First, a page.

Several other participants in that thread were of the same skeptical frame of mind also, clearly expressing their conviction that the claims made by BND for their lubricant were simply not supported by any reliable objective data and that Brian's spiel was basically sophisticated flimflammery.

The second observation is that the Quantum Blue lubricant does not meet any of required industry standards suggested for lubricants by FCA, the Hemi engine manufacturer.
Brian at BND Auto is perfectly comfortable not only admitting this, but actually kind of boasting about it, since it is his position that in order to meet those standards (like API standards, or FCA's own in-house MS Standards) he would have to "bring down" the quality of his lubricant by removing certain additive levels in order to comply with those standard's requirements for additive maximums in order to prevent catalytic converter damage among other issues.
Without getting off into the technical weeds as to Brian's reasoning for his "I'd have to make my oil worse to gain compliance" narrative, anyone planning to purchase and use BND's lubricants might want to consider what effect using a lubricant that does NOT meet any of the minimum standards suggested by the vehicle manufacturer could have on any subsequent warranty claims.

There are who-knows-how-many "boutique" high-dollar oils on the market, and Quantum Blue is clearly another one.
I have yet to see or even hear of a single scientific peer-reviewed study with empirical data suggesting that any of those lubricants produce a measurable increase in engine durability or service life, or a reduction in oil-related failures, by comparison with the use of ordinary off-the-shelf brand name lubricants which meet manufacturers' recommendations. Assuming oil change intervals and etc which also comply with recommendations of course.
Not one single study.
Not ever.

That said, if spending extra money provides a sense of comfort, then hey, it's not my wallet, so I say go for it.
 

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That said, if spending extra money provides a sense of comfort, then hey, it's not my wallet, so I say go for it.
OK. I don't necessarily agree or disagree with you. But this forum is about the cam/lifter failures on the Hemi engine. I have yet to see you add anything to what is the actual problem causing this issue.
 

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The second observation is that the Quantum Blue lubricant does not meet any of required industry standards suggested for lubricants by FCA, the Hemi engine manufacturer.

That said, if spending extra money provides a sense of comfort, then hey, it's not my wallet, so I say go for it.
Why do you try to come here and falsely state "lubricant does not meet any of required industry standards suggested for lubricants by FCA, the Hemi engine manufacturer"? His oil clearly states it meets all industry standards for vehicles requireing SN rated oil. Also how do you know it doesn't meet the standard for FCA. Just because it hasn't been Certified by FCA does not mean it doesn't meet the standard. Many members here use Mobile 1, yet it also has not been Certified by FCA.
You also like to throw in words like "Boutique", using the word as an insult. I wonder what your real agenda is.
I am not here to promote or stand up for BND auto, just passing information on, whether correct or not, who knows? The internet is full of information, some good, some bad, we all need to pick our poison.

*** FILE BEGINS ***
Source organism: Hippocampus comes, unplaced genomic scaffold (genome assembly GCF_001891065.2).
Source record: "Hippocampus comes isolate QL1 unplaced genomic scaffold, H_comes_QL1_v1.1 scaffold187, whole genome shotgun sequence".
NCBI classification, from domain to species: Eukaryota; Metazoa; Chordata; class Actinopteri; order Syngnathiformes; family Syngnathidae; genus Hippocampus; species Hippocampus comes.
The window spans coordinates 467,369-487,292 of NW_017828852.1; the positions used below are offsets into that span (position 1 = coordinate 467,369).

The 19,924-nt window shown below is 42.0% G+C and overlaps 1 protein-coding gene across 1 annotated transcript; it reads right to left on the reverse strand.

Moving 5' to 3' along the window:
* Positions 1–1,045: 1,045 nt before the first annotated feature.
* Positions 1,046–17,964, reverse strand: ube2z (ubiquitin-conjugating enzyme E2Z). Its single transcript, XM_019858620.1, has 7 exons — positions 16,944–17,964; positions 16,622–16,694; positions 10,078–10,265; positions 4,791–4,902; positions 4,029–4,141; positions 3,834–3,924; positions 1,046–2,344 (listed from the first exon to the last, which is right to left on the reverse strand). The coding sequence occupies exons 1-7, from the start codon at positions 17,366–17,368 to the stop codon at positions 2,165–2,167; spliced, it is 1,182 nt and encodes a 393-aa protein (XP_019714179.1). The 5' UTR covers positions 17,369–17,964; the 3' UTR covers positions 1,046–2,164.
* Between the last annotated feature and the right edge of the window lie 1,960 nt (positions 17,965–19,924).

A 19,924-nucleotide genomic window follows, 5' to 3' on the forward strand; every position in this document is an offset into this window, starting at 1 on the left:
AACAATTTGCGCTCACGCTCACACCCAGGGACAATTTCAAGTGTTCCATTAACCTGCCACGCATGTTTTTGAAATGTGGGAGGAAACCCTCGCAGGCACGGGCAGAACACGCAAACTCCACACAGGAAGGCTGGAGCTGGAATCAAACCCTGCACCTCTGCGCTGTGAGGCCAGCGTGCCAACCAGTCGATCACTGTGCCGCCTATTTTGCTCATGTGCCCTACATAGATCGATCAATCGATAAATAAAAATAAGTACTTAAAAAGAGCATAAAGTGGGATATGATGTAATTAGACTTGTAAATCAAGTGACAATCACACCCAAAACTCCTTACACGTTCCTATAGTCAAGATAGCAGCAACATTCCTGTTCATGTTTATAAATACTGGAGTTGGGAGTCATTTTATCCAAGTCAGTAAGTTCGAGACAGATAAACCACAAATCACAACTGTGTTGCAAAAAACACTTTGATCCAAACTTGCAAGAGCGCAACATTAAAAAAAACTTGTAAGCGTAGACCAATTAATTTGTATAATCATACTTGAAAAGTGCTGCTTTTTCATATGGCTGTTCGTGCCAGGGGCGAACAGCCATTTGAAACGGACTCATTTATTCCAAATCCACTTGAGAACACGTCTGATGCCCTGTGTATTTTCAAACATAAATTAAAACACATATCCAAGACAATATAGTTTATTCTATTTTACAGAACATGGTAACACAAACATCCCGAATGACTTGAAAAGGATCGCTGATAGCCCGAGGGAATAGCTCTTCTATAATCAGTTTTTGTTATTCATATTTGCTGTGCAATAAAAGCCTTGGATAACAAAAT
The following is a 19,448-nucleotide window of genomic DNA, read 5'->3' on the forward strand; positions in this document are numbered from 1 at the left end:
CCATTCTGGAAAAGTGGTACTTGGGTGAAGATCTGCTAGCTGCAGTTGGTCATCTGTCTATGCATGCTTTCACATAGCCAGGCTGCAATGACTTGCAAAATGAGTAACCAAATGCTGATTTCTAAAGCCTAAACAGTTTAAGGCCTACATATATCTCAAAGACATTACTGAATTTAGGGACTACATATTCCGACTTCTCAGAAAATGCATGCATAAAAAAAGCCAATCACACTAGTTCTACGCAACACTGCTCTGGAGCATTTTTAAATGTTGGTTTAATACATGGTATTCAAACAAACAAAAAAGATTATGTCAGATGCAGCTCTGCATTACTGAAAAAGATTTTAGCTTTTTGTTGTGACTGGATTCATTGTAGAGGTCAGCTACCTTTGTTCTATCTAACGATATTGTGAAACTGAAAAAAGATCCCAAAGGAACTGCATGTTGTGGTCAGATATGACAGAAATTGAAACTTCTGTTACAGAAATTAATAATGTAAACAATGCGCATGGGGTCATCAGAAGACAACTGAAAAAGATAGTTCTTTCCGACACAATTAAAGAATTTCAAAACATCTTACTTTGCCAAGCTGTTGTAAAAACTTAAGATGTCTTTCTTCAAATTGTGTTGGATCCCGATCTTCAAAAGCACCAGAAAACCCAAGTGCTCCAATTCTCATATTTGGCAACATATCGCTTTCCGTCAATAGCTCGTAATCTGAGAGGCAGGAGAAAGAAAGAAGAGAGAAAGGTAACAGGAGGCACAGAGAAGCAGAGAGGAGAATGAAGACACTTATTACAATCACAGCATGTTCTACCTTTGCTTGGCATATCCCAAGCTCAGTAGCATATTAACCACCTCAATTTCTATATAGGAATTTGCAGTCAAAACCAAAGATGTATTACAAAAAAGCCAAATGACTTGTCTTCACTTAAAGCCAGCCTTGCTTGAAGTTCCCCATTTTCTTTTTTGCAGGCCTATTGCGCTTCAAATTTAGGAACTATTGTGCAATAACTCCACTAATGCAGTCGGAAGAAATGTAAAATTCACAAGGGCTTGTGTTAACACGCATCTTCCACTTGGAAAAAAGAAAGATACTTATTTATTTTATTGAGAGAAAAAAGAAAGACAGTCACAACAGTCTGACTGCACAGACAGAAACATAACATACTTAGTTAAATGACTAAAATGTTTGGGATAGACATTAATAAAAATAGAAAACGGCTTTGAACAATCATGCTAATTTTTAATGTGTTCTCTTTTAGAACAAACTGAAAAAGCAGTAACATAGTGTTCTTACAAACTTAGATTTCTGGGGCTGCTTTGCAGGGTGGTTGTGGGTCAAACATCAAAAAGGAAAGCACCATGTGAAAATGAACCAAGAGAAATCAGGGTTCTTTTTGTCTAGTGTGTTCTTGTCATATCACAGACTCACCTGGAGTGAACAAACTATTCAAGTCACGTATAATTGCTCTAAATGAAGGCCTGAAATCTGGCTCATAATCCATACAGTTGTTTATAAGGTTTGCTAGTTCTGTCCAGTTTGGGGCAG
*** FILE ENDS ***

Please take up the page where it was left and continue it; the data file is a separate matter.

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We know the lifters are the culprits as they changed suppliers in late 2015.

If you want to run a bandaid $12/qt oil like redline etc. to help as a sleep aid it’s your money and decision.
 

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I have yet to see you add anything to what is the actual problem causing this issue.
What I do know is that some small percentage of Hemis suffer cam and lifter failure. By far and away most of them do not. I have not "added anything to what is the actual problem causing this issue" because I don't know what it causing the issue. Neither do you.
The fact that I do not know the exact cause does not invalidate my observation, which you ignore, that there is not one single scientific peer-reviewed study, anywhere, showing increased engine lifespans from the use of ANY of the many fancy-shmancy (since you don't like the word "boutique") lubricants currently on the market.
His oil clearly states it meets all industry standards for vehicles requireing SN rated oil. Also how do you know it doesn't meet the standard for FCA. Just because it hasn't been Certified by FCA does not mean it doesn't meet the standard.
According to Brian's own words deep in the comment thread which is linked here (comment #5), his lubricant absolutely does not meet the standards because, by his own admission, in order to meet those standards he would have to reduce the levels of certain additives he's using in order to get the parts per million levels down to where they don't exceed the maximum levels that those standards set. Those maximum levels are there to ensure excessive additive levels don't damage catalytic converters etc. All that information is contained in the comment thread link that YOU provided. Perhaps you have not read it carefully enough. Do feel free to go back and check.
I wonder what your real agenda is.
That's easy. I support and campaign whenever I can for the primacy of empiricism and the scientific method of objective analysis with peer reviews when it comes to technical problems.
If you can provide a source for any studies using intellectually respectable methods and reviews , anywhere, which support the narrative Brian and BND Auto is advancing for the efficacy of the lubricant he's selling, or for the efficacy of any chi-chi and hugely expensive lubricants currently available, please provide it.
Otherwise, meh.
 

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We know the lifters are the culprits as they changed suppliers in late 2015.

If you want to run a bandaid $12/qt oil like redline etc. to help as a sleep aid it’s your money and decision.
Really? You can do a search on RamForumZ and find that 2015 and 2016 have still had the problem.
People throw away a lot more money than buying expensive oil, so I will take that comment with a grain of salt.